Plasma refers to two things: the Plasma library and the Plasma workspace. The workspace is the default desktop shell for KDE4, and the library is what drives it.
The Plasma library is generally the more interesting meaning of the word, as it provides a scene/view (much like model/view) approach to presenting a user interface. Widgets sit on the Corona canvas, grouped into Containments. Data is obtained via DataEngines and Runners. The entire scene is designed to be viewed in a flexible manner, including zooming and resolution independence.
Plasma also provides many standardized services such as artwork, presentation and script management, and creating add-ons for a Plasma application quite easy.
The goal of Plasma is to provide a flexible, re-targetable, scriptable and highly portable, and componentized interface to the user.
A widget is a single component on the canvas. Other common names that are analogous are "applet" or "gadget". Superkaramba Themes, Apple's Dashboard, Google Gadgets, Yahoo Widgets, Vista Sidebar Widgets, Opera Widgets are all examples of other widget systems (some of which are supported by Plasma as well).
A Plasmoid is the combination of files that go into creating a native Plasma widget. This includes:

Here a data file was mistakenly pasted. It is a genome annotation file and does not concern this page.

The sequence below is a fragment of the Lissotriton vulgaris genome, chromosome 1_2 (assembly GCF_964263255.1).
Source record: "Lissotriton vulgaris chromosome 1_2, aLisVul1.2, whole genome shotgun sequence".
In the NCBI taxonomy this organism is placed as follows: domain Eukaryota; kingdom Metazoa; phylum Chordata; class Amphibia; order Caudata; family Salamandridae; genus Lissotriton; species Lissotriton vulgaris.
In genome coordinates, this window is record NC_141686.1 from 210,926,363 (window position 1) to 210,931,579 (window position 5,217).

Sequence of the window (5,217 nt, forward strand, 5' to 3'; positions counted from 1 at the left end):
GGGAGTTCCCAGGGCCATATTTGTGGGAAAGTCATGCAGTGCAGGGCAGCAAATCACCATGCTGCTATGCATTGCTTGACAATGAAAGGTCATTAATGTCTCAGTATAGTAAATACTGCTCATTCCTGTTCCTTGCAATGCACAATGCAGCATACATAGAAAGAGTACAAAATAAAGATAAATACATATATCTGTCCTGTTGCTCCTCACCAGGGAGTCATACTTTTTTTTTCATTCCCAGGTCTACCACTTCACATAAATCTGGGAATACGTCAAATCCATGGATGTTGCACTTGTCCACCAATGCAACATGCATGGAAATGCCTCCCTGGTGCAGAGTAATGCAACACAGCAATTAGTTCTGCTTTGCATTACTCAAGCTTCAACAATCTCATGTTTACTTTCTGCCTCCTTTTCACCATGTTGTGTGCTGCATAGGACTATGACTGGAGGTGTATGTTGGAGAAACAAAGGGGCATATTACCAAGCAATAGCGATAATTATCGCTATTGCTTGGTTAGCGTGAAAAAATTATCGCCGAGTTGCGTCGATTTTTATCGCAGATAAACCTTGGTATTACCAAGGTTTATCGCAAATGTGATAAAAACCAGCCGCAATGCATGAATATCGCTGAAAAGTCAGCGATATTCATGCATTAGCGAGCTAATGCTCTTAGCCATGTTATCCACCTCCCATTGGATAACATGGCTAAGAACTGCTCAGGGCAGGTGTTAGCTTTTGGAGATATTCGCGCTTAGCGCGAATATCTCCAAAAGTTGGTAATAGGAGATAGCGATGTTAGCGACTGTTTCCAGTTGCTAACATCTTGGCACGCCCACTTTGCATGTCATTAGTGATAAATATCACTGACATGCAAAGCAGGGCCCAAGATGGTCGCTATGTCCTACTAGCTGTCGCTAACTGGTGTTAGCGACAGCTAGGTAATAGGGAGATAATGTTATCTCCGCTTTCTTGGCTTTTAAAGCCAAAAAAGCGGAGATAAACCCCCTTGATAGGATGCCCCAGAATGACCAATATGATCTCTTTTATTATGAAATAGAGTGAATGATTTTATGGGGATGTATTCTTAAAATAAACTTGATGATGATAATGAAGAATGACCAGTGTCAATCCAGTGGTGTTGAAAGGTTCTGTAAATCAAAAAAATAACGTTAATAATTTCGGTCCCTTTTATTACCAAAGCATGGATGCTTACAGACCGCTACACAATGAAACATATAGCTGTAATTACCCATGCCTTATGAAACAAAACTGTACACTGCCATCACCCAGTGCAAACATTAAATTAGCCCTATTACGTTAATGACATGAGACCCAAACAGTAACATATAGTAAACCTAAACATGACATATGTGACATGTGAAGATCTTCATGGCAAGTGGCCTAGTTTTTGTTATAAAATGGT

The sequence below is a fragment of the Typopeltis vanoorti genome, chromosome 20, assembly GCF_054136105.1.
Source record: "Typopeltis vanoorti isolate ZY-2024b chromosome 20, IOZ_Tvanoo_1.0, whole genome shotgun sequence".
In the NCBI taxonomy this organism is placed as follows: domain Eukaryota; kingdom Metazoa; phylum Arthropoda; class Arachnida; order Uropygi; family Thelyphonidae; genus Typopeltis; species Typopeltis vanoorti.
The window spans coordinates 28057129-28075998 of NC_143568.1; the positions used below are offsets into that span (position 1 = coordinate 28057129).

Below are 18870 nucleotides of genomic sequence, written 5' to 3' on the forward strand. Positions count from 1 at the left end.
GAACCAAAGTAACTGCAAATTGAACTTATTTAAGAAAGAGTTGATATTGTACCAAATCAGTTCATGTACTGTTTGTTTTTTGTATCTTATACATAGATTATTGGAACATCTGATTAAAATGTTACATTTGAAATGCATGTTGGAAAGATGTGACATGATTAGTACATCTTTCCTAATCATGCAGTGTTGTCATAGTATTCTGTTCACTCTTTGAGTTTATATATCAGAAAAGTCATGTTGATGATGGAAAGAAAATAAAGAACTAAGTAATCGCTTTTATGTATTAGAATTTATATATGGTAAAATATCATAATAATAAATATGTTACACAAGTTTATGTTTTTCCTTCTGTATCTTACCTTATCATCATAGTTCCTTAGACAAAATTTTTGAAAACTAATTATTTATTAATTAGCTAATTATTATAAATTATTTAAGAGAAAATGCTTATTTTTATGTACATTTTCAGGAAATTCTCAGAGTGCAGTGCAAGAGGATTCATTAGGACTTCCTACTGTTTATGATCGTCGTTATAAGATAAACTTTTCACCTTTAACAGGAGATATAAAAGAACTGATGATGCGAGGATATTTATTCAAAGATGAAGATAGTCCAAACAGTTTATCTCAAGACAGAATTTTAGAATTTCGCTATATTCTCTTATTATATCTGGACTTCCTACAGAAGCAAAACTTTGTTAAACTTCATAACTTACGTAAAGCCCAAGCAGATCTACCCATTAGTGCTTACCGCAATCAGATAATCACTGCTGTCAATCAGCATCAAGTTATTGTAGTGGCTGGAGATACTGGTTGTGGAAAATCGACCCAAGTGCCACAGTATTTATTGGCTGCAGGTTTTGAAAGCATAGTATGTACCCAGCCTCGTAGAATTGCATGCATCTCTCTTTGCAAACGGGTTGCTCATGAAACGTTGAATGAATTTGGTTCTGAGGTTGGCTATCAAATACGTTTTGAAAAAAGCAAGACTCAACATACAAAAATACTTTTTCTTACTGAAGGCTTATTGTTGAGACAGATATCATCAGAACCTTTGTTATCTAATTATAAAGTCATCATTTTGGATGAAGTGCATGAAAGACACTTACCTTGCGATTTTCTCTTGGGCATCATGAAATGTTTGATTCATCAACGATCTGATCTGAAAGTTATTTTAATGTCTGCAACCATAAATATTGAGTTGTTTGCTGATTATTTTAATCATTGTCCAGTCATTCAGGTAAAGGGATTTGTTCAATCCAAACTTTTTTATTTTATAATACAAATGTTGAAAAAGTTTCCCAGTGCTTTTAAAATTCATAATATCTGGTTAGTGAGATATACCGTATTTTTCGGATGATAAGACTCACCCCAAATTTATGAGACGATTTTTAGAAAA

- metadata (e.g. .desktop files)
- images (svg, png, etc)
- configuration definitions (KConfigXT)
An applet is the code part of a plasmoid, technically because it provides a Plasma::Applet object. To users, this will be an implementation detail they probably never see.
The Corona, a QGraphicsScene subclass, is the Plasma canvas. It contains all of the Containments that exist for the application, providing the "model" for the Views to use.
It handles initiating loading and saving of Containments and Applets and other such canvas-global tasks.
A Containment is a top level grouping of widgets. Each Containment manages the layout and configuration data of its set of widgets independently from other Containments.
A DataEngine is a plugin that provides a visualization access to a body of information in a standardized manner. Each unit of data is called a "source", and source may be created on demand. Sources are updated either when the data changes (such as in response to a hotplug event for the devices DataEngine) or in a timed interval as requested by the visualization.
The timings and memory management of the sources are handled by DataEngine, making implementation of DataEngines trivial.
The sources themselves are organized into a list, and each source can have zero or more key/value pairs. The values are QVariants and therefore quite flexible.
DataEngines send information to visualizations via the dataUpdated(QString source, Plasma::Data data) slot that all visualizations must implement to receive updates.